Malvolio has made enemies on every side, by the tale bearing arts of upper-servant diplomacy, so that recruits to the ambuscade of frolic are easy to find. Fabian will be boiled to death with melancholy, “rather than lose a scruple of the sport,” and Sir Toby will “fool him black and blue.” The poor victim's proclivity to folly is carefully elaborated before Maria's wicked device of the letter makes the cup brim o'er. “He has been yonder in the sun practising behaviour to his own shadow this half hour.

Observe him for the love of

mockery, for I know that this letter will make a contem

plative idiot of him.” Malvolio's egregious vanity expressed in his overheard soliloquy is so preposterously flagrant, that it scarcely needed the dish of poison dressed for him in the feigned letter from the Countess, to bring it to a climax so closely resembling

madness, that Olivia should accept the fact, without further proof than the absurd demeanour which the poor “baffled fool” puts on before her : “Mal. 'Tis but fortune; all is fortune. Maria once told me, she did affect me : and I have heard herself come thus

near, that, should she fancy, it should be one of my com plexion. Besides, she uses me with a more exalted respect, than any one else that follows her.

What should I think

on’t 2"

The steward's conceit has not the common quality of good nature to redeem it. He is testy and quarrelsome among his fellow servants, and a willing tell-tale of their failings, an ill-disposed sheep-dog of the domestic flock, a “niggardly rascally sheep-biter,” as Sir Toby calls him. He is a man who has no pity for others, having himself put into prison the captain who rescued Viola, for some unspecified offence. His adhesion to Olivia is founded upon selfishness alone. He not only displays no real affection for her, not even that of a faithful servant, but from the first he treats her with that off-handed

upper-servant want of respect, which seems to say that she is honoured by his service. The folly of his aspiration to her hand has not therefore a breath of excuse or palliation. He can love no one but himself, and the demeanour, which he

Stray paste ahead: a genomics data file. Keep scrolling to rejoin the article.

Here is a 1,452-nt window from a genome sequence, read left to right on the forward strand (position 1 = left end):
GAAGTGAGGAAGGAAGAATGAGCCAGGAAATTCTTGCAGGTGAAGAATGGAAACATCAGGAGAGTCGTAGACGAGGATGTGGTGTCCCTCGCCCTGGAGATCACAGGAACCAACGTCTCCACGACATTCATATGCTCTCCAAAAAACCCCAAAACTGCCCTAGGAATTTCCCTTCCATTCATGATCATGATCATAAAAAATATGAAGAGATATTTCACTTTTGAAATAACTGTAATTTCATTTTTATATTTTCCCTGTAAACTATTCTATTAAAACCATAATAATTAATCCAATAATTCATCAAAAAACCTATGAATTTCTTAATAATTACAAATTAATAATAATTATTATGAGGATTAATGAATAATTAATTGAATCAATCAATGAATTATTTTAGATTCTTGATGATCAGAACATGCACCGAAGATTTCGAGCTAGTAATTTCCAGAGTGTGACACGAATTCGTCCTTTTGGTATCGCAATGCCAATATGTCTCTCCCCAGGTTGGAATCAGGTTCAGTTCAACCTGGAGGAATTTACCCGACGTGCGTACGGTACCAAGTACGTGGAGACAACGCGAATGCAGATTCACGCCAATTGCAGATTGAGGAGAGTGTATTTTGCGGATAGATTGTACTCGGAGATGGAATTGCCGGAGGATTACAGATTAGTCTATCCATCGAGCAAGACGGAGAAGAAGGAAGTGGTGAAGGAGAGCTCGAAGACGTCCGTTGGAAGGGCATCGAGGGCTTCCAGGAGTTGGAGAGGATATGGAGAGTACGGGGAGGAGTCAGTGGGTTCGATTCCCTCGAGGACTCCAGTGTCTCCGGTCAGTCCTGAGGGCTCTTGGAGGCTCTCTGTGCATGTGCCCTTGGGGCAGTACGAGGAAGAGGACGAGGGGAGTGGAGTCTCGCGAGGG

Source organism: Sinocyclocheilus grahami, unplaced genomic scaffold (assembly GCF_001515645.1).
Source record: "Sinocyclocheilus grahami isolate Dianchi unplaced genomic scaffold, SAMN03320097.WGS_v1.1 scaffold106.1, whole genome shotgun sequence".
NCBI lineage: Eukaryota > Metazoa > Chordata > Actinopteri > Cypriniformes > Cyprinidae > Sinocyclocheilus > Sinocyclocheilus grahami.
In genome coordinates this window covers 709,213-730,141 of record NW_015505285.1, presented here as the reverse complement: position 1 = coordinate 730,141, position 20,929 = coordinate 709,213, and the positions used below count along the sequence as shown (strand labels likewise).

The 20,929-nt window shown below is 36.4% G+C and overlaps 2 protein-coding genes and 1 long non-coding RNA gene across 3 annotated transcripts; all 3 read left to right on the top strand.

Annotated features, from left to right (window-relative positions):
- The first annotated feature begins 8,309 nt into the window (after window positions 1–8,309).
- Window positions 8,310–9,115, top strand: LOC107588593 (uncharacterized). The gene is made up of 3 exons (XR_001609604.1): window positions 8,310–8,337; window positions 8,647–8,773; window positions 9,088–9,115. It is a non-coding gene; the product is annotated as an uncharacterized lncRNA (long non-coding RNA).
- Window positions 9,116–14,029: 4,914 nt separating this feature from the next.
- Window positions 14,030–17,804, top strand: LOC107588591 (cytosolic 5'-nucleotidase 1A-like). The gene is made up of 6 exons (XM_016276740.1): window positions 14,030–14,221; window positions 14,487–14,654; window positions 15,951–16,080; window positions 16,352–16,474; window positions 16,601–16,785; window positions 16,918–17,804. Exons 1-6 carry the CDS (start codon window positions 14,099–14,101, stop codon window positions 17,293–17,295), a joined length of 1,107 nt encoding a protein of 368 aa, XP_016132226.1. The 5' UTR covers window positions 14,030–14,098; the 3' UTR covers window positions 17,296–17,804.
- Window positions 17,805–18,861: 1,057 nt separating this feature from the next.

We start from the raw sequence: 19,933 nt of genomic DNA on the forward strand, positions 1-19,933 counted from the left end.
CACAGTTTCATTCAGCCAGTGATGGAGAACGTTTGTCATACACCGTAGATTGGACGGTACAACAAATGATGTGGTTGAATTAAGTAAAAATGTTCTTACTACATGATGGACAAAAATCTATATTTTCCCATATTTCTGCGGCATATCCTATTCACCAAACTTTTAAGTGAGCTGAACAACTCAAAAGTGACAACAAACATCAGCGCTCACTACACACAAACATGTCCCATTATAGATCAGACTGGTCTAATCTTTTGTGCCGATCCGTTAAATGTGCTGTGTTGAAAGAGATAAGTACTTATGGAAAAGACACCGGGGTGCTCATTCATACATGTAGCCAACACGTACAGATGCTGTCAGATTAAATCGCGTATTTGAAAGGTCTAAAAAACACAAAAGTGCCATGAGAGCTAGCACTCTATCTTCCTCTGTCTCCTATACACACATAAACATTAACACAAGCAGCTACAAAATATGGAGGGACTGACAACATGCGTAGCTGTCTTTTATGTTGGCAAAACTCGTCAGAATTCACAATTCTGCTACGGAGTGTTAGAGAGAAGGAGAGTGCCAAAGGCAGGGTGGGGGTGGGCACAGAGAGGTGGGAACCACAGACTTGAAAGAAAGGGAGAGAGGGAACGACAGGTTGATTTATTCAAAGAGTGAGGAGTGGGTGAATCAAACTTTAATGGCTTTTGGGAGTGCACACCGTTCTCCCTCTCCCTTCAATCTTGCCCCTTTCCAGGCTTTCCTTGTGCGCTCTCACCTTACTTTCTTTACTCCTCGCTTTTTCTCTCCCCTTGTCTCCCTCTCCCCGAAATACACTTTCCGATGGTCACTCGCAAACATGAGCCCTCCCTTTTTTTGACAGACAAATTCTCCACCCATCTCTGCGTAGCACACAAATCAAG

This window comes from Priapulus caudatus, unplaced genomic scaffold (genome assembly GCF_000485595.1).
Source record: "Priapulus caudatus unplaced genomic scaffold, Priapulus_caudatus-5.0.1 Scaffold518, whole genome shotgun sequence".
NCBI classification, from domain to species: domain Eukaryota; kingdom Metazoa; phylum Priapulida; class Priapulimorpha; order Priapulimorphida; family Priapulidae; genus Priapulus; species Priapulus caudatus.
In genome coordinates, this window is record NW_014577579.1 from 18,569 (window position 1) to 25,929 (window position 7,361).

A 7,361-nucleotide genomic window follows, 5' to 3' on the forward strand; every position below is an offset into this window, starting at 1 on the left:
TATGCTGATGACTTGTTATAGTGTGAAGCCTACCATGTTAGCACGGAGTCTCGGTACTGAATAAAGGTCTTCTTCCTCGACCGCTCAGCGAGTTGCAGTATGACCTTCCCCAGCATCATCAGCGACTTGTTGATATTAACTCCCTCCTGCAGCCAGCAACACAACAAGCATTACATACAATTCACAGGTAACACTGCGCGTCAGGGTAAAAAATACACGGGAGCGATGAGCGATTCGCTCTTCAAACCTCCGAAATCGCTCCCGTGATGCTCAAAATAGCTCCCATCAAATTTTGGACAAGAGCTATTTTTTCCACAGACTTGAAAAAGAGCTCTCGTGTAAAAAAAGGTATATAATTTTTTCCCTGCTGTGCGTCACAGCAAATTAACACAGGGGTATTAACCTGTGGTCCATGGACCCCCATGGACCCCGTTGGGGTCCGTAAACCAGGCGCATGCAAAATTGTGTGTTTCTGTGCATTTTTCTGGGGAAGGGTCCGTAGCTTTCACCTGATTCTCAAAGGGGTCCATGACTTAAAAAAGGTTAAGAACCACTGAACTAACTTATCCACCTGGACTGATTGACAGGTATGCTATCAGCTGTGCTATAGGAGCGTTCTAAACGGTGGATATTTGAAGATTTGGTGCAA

puts on in consequence of Maria's letter, is but the expression of his own previous thoughts and aspirations. He dons himself in yellow stockings, a colour which Olivia abhors, cross garters himself, a fashion she detests, and presents himself before—not the goddess of his idolatry, but the step ping-stone to his ambition, with the apish manners of an underbred dandy. Maria having previously prepared her mistress's mind for the most obvious explanation of his absurdities.

He's coming, madam ;


But in strange manner. He is sure possess'd. Oli. Why, what's the matter does he rave 7 No, madam,


He does nothing but smile : your ladyship Were best have guard about you, if he come ; For, sure, the man is tainted in his wits. Oli. Go call him hither.—I’m as mad as he,

If sad and merry madness equal be.— How now, Malvolio !

Mal. Sweet lady, ho, ho,

[Smiles fantastically.

Oli. Smil'st thou ?

I sent for thee upon a sad occasion. Mal. Sad, lady ?

I could be sad : This does make some

obstruction in the blood, this cross-gartering; But what of that, if it please the eye of one, it is with me as the very true sonnet is : Please one, and please all. Oli. Why, how dost thou man what is the matter with thee ?

Mal. Not black in my mind, though yellow in my legs: It did come to his hands, and commands shall be executed. I think, we do know the sweet Roman hand.

Oli. God comfort thee! Why dost thou smile so, and kiss thy hand so oft? Mar. How do you, Malvolio ! Mal. At your request ? Yes; Nightingales answer daws. Mar. Why appear you with this ridiculous boldness before my lady ?

Mal. Be mot afraid of greatness.-'twas well writ,” &c. “Oli. Why, this is very midsummer madness.” In what midsummer madness is supposed to differ from that

of the rest of the year is not certain, unless it may be that the heat of the weather is supposed to increase that of the brain,

and render its vagaries more rampant. Olivia's injunction to Maria, to “let this fellow be looked to,” and that the people should have special care of him, though immediately following the expression of her opinion that he is mad, has so little the effect of opening his eyes, dimmed with the scales of egotism, that he draws from the half contemptuous expression a perverse and flattering meaning. “Let this fellow be looked to ; fellow ! not Malvolio, nor after my degree, but fellow ! nothing that can be, can come